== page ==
The absence of any pressure tactics on our part was generally well received although a few delegations appeared disappointed over our failure to take a more aggressive stand. On the other hand, the Guatemalans, Mexicans and Venezuelans, who were unable to agree with our views on the investment provisions of the Agreement found [Page 678] our attitude highly gratifying. They had from the outset shown concern over the possibility of finding themselves isolated in the event that a move to reach an agreement among the sixteen or seventeen countries disposed to accept our position were to gain momentum.

The fact that the majority of the delegations were in favor of the Agreement and of eliminating the objectionable reservations is difficult to explain considering that only two countries (Costa Rica and Honduras) had ratified the Agreement and that the others had shown little or no interest in it. It is possible that they sensed the United States was not overly interested in the Agreement and that this may have led them to believe it was more advantageous to them than they had previously thought. Some of the delegations doubtless assumed that the Agreement was a prerequisite to the extension of wide-scale United States technical assistance and to the proposed Export-Import Bank guarantees on new private United States investments abroad. A few countries may have felt that if the Agreement became effective, it would obviate the need for bilateral treaties which in their opinion might be less desirable from a political viewpoint. In the case of a few countries, notably Panama, their interest in the Agreement centered around Article 38 which, in accordance with their interpretation, would permit economic disputes to be submitted to the Organization of American States instead of being handled through regular diplomatic channels.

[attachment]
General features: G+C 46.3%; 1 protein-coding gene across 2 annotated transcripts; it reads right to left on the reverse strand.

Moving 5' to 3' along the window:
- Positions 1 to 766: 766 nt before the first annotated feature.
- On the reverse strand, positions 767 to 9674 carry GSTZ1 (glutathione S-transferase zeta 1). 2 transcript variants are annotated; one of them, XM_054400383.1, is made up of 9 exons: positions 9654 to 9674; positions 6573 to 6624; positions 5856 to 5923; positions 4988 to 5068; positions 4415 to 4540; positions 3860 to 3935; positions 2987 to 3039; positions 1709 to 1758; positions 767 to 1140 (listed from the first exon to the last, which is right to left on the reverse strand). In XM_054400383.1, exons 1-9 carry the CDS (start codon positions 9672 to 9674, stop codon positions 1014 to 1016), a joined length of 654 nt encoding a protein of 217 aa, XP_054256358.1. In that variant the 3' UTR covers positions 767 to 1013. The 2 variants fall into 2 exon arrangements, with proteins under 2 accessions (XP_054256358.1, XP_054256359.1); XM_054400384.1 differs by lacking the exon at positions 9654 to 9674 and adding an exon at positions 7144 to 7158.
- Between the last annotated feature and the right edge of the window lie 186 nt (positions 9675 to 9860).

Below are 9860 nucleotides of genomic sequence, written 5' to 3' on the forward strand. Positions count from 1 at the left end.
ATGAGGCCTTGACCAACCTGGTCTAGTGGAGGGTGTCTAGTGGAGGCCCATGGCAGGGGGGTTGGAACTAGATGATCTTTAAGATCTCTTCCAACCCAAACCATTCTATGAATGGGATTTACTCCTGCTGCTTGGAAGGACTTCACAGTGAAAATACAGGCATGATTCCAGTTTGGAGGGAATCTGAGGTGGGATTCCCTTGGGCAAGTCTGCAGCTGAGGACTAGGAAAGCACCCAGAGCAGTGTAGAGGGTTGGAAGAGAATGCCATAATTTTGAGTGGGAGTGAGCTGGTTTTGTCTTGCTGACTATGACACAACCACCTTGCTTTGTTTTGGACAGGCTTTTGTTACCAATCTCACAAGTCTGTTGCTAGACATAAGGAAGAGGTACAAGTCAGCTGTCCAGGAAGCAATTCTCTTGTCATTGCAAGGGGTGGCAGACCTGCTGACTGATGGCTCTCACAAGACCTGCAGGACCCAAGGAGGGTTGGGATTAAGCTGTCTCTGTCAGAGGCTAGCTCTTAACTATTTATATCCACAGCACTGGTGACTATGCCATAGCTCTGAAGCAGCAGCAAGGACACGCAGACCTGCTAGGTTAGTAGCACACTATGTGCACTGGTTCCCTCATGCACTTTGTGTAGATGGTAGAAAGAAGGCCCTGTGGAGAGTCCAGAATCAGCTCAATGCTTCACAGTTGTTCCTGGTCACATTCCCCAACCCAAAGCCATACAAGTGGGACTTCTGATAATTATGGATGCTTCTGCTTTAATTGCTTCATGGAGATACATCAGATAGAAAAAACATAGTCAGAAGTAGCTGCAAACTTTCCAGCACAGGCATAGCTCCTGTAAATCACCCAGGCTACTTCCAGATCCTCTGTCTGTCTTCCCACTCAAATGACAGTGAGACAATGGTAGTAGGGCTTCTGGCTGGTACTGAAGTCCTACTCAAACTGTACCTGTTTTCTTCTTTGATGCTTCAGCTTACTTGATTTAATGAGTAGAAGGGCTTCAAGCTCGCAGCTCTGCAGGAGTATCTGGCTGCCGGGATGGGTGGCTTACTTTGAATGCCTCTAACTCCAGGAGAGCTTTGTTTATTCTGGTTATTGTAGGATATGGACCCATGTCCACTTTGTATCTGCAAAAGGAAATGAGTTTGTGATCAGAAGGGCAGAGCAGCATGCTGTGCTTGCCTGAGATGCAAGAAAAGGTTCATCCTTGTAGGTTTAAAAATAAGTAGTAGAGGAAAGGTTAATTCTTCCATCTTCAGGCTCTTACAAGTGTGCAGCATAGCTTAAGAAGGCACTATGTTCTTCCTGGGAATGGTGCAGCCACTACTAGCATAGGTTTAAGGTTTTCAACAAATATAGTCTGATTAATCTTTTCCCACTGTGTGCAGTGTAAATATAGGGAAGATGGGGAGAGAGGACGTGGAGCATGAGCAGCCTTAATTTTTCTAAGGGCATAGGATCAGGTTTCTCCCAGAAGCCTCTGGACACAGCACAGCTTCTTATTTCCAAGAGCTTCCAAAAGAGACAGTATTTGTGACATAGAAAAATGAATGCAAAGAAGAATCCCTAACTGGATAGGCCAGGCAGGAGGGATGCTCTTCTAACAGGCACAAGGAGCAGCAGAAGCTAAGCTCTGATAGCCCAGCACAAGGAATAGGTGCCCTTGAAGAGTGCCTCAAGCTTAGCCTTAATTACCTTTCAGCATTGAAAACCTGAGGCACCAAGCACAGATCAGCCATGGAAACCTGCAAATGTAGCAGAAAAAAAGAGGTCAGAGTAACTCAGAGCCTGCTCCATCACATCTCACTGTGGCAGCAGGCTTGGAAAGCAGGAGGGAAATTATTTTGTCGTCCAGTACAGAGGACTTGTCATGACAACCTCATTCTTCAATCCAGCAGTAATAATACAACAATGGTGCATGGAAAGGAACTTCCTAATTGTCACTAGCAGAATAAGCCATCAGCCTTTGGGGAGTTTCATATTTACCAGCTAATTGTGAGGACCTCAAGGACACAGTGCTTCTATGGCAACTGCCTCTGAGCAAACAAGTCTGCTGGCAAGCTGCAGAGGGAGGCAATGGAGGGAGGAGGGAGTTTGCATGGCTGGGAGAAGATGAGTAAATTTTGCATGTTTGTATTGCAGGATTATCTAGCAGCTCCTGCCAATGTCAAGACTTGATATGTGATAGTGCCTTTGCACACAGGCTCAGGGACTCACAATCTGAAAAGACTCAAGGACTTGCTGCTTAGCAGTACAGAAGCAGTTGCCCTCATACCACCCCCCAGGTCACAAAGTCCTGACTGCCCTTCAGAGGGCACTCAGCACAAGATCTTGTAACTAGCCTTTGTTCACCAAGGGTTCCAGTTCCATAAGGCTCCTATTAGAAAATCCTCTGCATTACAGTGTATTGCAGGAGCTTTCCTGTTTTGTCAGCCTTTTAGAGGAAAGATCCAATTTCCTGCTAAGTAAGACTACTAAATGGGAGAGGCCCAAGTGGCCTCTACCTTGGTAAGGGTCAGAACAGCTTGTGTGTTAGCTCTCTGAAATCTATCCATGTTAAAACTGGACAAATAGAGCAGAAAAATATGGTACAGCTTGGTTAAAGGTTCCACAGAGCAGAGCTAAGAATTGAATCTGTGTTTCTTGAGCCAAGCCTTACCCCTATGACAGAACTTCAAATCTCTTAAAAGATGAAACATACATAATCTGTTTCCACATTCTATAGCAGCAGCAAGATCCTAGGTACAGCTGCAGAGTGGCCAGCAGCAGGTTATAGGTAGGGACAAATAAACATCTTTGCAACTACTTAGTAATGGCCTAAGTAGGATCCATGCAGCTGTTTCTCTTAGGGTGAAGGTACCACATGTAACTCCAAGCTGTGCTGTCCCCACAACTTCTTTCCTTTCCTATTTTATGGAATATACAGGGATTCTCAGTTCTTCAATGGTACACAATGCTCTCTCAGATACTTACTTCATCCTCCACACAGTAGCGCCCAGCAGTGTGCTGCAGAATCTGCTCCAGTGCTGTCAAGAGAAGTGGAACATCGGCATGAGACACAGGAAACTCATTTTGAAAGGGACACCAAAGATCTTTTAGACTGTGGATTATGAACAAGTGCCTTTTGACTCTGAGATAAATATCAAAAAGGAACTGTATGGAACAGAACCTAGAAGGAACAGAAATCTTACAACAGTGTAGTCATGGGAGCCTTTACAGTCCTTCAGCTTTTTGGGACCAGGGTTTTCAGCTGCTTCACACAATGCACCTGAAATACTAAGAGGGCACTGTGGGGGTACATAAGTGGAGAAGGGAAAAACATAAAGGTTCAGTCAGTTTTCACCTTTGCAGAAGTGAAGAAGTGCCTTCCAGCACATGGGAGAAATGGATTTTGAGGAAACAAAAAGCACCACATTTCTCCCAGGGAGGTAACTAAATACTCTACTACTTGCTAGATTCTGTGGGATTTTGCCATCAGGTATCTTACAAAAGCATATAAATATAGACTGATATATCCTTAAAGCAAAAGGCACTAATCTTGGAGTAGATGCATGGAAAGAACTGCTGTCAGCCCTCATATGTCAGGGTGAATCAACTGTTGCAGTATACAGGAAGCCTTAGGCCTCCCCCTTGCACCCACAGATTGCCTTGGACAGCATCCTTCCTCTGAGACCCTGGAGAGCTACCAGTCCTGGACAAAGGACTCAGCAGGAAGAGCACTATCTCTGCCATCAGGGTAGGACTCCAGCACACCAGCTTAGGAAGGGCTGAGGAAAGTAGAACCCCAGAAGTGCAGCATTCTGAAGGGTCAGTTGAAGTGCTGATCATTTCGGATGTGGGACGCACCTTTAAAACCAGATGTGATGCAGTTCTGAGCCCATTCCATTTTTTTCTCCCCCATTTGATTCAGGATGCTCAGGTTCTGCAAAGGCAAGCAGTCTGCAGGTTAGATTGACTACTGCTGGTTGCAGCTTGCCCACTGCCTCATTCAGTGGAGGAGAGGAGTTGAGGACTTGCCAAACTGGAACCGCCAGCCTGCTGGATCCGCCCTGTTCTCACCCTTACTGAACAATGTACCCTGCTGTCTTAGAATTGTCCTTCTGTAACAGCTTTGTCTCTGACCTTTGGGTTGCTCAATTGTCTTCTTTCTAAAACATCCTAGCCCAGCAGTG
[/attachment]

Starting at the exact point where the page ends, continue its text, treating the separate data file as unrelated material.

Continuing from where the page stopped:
Although a wide area of agreement was reached, it was not possible to eliminate all the objectionable reservations. Committee B therefore referred the problem back to the Inter-American Economic and Social Council for further study recommending, in a carefully worded resolution,9 that the American States in their economic relations with one another be guided by those of the Agreement’s principles on which unanimous agreement had been reached. The resolution also contained an indirect endorsement of bilateral treaties and was entirely satisfactory to the United States.

Committee C took up the proposed Technical Assistance Program of the Inter-American Economic and Social Council. A resolution10 was adopted providing for the administrative machinery and establishing the guiding principles for such a program. These guiding principles included all those which the United States had considered basic to the program’s successful formulation and execution.

No attempt was made at the Special Meeting to approve any specific technical assistance projects which will be prepared by a Coordinating Committee on Technical Assistance, the technical body which, according to the resolution, is to prepare and carry out the program [Page 679] under the Council’s supervision. The Special Meeting likewise did not attempt to obtain financial contributions or pledges. The resolution provides, however, that all member countries should contribute to the program from their available technical and financial resources and the Inter-American Economic and Social Council in the course of its regular sessions will, in due course, endeavor to determine how such contributions should be made.

Committee D dealt with agenda item 4, “Economic Effects of Currency Devaluations”. Discussion in this Committee was largely academic and no resolutions were adopted. The rapporteur’s report11 merely summarized the views expressed by the several delegations and concluded that sufficient time had not yet elapsed to permit a proper evaluation of the effects of recent European currency devaluations on Latin America’s economy. Brazil was critical of the efforts of certain European countries to stimulate colonial production (allegedly with ECA funds) of commodities which compete in world markets with those of Latin America. This Brazilian argument was also repeated by the head of the Brazilian Delegation in a lengthy speech at the closing session …